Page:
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Marketing  |  6 min read

How to Find the Right Tone for Your Marketing Copy

by John Rampton

When you speak to others, your tone tells them a lot more than what you are actually saying. It may uncover your true feelings or provide a deeper meaning to what you are trying to express.

The same goes for any marketing copy you write—whether it is a blog post, article, press release, white paper, or website content. Any writing will always have a tone that goes beyond the words you are putting on the page. While you may have technical components that you need to include in your marketing copy, such as SEO or technical terms, you still want to transmit a feeling from what you are writing that evokes some type of emotional connection with your audience.

The tone is revealed through the word selection and order as well as the pace and rhythm you choose. For example, short sentences are often perceived as more honest, straightforward, and factual while those sentences with a lot of needless or wordy jargon may make a company appear as though they are somehow superior to others, (or at least think they are superior to others).

How another person looks at this tone and reads it is how they perceive your company, brand, and offering. Your tone can also set you apart from the competition. It’s a way for your audience to get to know you and begin to establish trust. This tone can also influence and persuade that audience to buy your product or service.

Most likely, you'll want to accomplish all these objectives with the tone of your marketing copy but make sure your audience realizes you are not doing this in your writing. Instead, you want them to only see you are the best company for them.

This means you need to find the right voice that resonates with your audience. Here are some tips for getting that personality into your marketing copy:

  • Define the personality of your company. What traits describe your company? Are you fun or serious? Are you inquisitive or adventurous? These traits need to be part of your marketing copy tone and will humanize what you are doing so others can relate to what they are reading. For example, Dollar Shave Club is very edgy, sarcastic, and funny in its tone. Apple definitely gives off that geeky yet confident vibe.
  • Determine what tone also matches your industry. A software company may want to use brief and straightforward sentences while a fashion brand or spa product could resort to longer, flowing, descriptive sentences. A teen brand or athletic company may want to express their high-energy feel so they would use fragmented sentences or bullet points. I personally run a credit card payments company, so I have match language that people are searching for online. Hosting companies, educational institutions, and insurance providers may use warm and traditional words as well as parallel statements.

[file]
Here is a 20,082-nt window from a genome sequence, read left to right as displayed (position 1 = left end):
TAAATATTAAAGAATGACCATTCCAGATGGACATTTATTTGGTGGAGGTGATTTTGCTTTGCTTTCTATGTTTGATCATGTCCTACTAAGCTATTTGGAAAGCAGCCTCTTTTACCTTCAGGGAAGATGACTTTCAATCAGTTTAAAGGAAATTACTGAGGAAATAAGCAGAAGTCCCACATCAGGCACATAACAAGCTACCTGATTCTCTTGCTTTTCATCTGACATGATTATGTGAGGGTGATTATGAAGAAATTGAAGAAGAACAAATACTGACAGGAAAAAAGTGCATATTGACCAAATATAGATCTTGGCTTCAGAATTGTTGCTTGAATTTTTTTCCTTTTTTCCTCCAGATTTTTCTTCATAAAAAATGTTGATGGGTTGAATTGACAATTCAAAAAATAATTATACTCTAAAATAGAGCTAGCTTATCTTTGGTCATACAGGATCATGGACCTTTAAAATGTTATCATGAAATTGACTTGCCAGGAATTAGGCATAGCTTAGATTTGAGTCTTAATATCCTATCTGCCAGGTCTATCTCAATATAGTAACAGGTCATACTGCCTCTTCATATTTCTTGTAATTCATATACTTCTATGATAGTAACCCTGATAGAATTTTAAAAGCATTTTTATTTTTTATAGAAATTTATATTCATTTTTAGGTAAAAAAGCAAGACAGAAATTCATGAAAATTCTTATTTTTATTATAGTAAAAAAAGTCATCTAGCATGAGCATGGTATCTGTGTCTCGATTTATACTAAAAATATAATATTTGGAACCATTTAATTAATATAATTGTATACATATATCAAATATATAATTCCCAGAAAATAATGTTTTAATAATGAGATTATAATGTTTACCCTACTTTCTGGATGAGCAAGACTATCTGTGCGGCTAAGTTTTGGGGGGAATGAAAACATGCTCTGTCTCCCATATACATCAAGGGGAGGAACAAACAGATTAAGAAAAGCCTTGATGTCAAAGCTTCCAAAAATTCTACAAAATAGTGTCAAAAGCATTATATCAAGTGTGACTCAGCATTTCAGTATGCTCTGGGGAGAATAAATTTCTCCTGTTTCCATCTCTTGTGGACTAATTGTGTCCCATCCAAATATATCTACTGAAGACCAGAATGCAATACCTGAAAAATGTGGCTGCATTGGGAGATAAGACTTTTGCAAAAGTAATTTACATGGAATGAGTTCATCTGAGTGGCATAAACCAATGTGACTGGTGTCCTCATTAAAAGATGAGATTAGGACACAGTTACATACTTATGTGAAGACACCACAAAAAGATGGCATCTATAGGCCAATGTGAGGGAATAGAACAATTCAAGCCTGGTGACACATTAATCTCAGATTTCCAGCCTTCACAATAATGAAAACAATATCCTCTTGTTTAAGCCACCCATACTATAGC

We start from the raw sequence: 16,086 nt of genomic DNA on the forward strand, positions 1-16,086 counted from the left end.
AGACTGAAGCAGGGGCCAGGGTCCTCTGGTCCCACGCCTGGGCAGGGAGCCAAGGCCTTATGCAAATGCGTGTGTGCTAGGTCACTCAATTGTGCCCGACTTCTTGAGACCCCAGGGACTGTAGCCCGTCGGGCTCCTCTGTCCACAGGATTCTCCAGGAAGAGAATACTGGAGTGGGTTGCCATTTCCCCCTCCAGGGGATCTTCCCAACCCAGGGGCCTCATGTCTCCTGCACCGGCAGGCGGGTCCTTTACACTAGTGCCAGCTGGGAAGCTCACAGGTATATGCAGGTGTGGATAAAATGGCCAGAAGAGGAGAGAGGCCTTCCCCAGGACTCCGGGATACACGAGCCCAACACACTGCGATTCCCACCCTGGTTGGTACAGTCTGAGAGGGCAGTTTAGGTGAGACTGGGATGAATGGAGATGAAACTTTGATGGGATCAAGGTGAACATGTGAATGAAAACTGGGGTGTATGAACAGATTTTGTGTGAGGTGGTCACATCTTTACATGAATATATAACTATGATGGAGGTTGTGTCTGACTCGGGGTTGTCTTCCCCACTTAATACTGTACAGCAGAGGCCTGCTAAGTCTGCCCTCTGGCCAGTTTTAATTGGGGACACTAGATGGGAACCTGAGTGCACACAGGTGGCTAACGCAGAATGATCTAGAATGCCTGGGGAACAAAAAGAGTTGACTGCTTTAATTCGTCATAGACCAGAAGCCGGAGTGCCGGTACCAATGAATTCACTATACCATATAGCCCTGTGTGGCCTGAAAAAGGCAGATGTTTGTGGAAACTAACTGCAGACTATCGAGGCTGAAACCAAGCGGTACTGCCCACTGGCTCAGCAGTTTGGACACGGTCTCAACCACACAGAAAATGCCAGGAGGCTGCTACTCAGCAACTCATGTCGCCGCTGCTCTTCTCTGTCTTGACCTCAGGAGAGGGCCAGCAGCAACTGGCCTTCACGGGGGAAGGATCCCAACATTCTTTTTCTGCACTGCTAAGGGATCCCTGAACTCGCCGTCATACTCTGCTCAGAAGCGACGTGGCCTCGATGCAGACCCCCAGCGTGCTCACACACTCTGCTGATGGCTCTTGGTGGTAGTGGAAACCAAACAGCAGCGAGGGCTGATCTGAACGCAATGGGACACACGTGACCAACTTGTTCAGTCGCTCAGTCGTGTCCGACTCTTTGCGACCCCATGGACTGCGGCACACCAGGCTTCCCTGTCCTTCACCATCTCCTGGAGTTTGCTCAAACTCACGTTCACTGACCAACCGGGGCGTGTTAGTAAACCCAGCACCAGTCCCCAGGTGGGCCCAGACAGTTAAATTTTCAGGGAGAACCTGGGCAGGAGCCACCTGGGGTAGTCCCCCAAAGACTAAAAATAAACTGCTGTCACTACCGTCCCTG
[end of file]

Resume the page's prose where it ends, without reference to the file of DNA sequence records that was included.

• Read what you write aloud. Does your content sound like how you speak or how the brand would sound if it were a person? Hearing what you are writing provides a more effective way to understand the tone that is coming across better—in a more comprehensive way than just reading to yourself which may not uncover common errors, or may not actually say what you are thinking it says.
  • Learn how punctuation drives your tone. Spend time on the mechanics of grammar to determine how it is used to break up and change the meaning of your words. To develop that rhythm and pace to your words for a specific tone, you can use commas for pauses while periods become that point to stop and reflect for the reader. A more fluid tone can use dashes or longer sentences to generate excitement, enthusiasm, or affectation.
  • Ask others what they "get" or what they understand when they read what you have written. Having others read it to themselves and out loud can provide a greater understanding of how your writing will being perceived so you can tweak it to more closely reflect what you are trying to invoke in the audience. Those reading your content piece may even have suggestions on what would make it feel different for them.
  • Stay away from a tone that is too formal. It will come off sounding robotic and make the reader uncomfortable or disinterested. No one wants to read something that is devoid of feeling and personality.
  • Think about your vocabulary. No matter what tone you are trying to set, it will be right if you stick to a vocabulary that your audience understands. Using words that are too technical, archaic to your demographic, or are inserted to try to prove that you are smart just won’t work. You don’t want your tone to make your audience uncomfortable or as though they are not worthy to use your product or service because of how you describe it.
  • Be consistent, but mix it up. Always be consistent in the type of tone you deliver so your audience doesn’t become confused about who you are as a brand. However, what you should mix up is your sentence length. This adds depth and personality to your tone, offering a range of emotions and interest for the audience.

Developing the right tone in your marketing copy doesn't just happen overnight. There will be many drafts and revisions. Your tone will even undergo an evolution as your brand changes and your audience seeks different things. However, as these changes happen and you practice getting your tone right, the actions listed here serve as best practices for creating the tone that matches your brand.

John Rampton Bio Photo Small.jpeg

John Rampton is an entrepreneur, investor, online marketing guru and startup enthusiast. He is the founder of the payments company Due.

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